Emergency Preparedness More Critical Now Than Ever

By Sofia Heffernan, Associate, Global Initiatives, FP2030

Over the past several years, and specifically during the COVID-19 pandemic, it is an understatement to say there have been shifts in our society. The pandemic has magnified the effects of other ongoing crises as climate change, natural disasters, war, and famine have had outsized impacts on supply chains and already strained health systems. Advocates have increased their calls to action around how to continue family planning services in crisis settings and how to reach people who have been forced to leave their homes due to the effects of climate change.

Bless-me Ajani, a member of the International Youth Alliance for Family Planning and FP2030 focal point from Nigeria, stated that “the pandemic and climate change campaigns have put a spotlight on the need to prioritize SRHR [sexual and reproductive health and rights] in crisis situations.” Furthermore, there has been an increased interest of global stakeholders in how to better prepare for crises: How do we adequately prepare for disasters so health systems do not fall apart during tough times? How do we strengthen service delivery structures so they can continue to function during a pandemic? These questions continue to bounce around the heads of advocates, health providers, and FP2030 colleagues and partners. However, as Bless-me mentioned, there has been plenty of talk around family planning continuation during crisis settings, “but the actions are not matching up.”

At FP2030, we’ve advocated for the importance of EPR and resilience in both the country commitments and the nongovernmental commitments we have received over the past several years. Prior to 2017, only Liberia explicitly mentioned EPR in its FP2020 commitment. Between 2017 and 2020, 23% of the 47 country commitments incorporated EPR, further exemplifying that civil society organizations, advocates, and young people were pushing governments to prepare for humanitarian crises and to prioritize family planning and sexual and reproductive health and rights.

With the launch of FP2030 in 2021, we are delighted to note that as of the end of December 68% (15 out of 22) of the first draft or final commitments include EPR strategies. This tremendous increase was made possible by the concerted effort of FP2030 partners: FP2030 focal points including Ministries of Health, donors, civil society members, and youth-led organizations, in collaboration with IAWG and the Ouagadougou Partnership. FP2030 partners continue to work with governments to include strong EPR commitments within their country commitment and will keep doing so as FP2030 moves into the global support network structure.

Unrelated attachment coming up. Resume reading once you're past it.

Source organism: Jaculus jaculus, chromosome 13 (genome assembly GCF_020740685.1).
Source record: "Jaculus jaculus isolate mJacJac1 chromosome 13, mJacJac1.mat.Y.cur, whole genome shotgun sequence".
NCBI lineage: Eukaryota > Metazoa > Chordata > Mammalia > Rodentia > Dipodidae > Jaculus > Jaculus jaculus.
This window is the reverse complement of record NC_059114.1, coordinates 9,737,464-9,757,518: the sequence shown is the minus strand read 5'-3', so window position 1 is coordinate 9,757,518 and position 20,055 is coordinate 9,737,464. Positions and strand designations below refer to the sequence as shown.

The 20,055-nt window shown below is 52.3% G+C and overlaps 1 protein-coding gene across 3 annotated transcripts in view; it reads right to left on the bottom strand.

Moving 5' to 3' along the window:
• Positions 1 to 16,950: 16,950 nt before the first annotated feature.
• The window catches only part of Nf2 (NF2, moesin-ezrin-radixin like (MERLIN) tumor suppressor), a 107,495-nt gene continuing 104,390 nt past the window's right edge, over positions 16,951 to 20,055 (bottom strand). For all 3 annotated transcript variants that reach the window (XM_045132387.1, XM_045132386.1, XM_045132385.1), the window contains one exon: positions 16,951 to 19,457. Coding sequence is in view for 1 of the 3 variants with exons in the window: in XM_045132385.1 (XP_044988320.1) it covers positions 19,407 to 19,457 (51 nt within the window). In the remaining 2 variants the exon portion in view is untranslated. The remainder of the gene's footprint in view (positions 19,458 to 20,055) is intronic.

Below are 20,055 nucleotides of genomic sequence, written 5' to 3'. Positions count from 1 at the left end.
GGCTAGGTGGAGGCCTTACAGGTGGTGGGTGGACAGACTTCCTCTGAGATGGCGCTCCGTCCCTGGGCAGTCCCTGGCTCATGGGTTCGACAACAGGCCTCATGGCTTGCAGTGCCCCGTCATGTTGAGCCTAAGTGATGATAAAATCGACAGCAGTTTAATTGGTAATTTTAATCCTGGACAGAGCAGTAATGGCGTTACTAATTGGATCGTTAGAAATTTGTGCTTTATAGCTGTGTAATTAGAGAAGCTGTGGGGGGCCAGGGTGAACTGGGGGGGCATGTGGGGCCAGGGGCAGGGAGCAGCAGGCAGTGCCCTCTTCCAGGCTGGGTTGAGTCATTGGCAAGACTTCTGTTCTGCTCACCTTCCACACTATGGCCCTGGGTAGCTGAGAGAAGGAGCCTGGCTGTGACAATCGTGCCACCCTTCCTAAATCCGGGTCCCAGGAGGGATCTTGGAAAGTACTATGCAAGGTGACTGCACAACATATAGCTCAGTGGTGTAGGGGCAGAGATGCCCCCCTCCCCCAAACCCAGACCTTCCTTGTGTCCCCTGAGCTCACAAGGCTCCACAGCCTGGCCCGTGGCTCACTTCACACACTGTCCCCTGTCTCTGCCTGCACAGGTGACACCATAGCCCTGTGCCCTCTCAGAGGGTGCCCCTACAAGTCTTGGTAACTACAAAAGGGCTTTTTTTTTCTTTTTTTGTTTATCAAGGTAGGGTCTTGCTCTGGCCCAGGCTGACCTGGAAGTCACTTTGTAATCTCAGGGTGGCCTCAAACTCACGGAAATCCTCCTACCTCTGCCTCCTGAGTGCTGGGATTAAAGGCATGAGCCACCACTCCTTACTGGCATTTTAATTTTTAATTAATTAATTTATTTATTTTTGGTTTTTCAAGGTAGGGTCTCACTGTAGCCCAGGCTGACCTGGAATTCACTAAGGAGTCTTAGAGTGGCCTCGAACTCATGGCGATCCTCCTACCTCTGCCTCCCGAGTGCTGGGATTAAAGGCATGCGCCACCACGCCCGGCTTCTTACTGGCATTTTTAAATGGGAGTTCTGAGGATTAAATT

Sadio Diarra, Senior Specialist at the United Nations Population Fund (UNFPA) and an FP2030 focal point from Mali, indicated that Mali’s strong commitment to EPR came from an increased focus and interest from stakeholders due to the pandemic. She said it is now time “to improve coordination of interventions, action research and documentation of good practices.” It is time to put words into action.

It is important for this to happen so that the focus brought on by the pandemic continues and creates sustainable preparedness. Unfortunately, continued focus and sustainable change haven’t happened in regard to climate change. Sadio elaborates: “Research and sharing of reliable data on the links between climate change and SRHR needs to be greatly expanded, especially in sub-Saharan African countries”  to encourage more buy-in from governments and local advocates.

FP2030, along with other partners, has heard the need for increased data and research on the impact of crisis settings on family planning and has worked to develop materials to help countries prepare for crisis scenarios, including climate change. To complement the 2018 edition of the Inter-Agency Field Manual on Reproductive Health in Crisis Situations, FP2030 worked with partners such as IPPF, JSI, Women’s Refugee Commission, and UNFPA to develop a suite of new emergency preparedness tools that can be used before crisis strikes to strengthen the existing health system’s ability to deliver quality sexual and reproductive health care before, during, and after a crisis, thus building system, community, and individual resilience needed in these challenging times.

We asked our partners what their key recommendation for making a case for SRHR in crisis settings would be. Bless-me noted that it is imperative for governments and civil society organizations “to ensure that these reproductive health services are provided as part of the Minimum Initial Service Package for SRH in crisis response in order to prevent excess maternal morbidity and mortality.” Sadio pointed to the need for “communities to be involved in identifying alerts and responding quickly to foster their resilience” as a key form of preparedness. As FP2030 transitions to a global support network, we are dedicated to continuing to work with our partners to identify strategies to prepare for crises, and in the meantime we are grateful for the strong EPR commitments that we have received so far.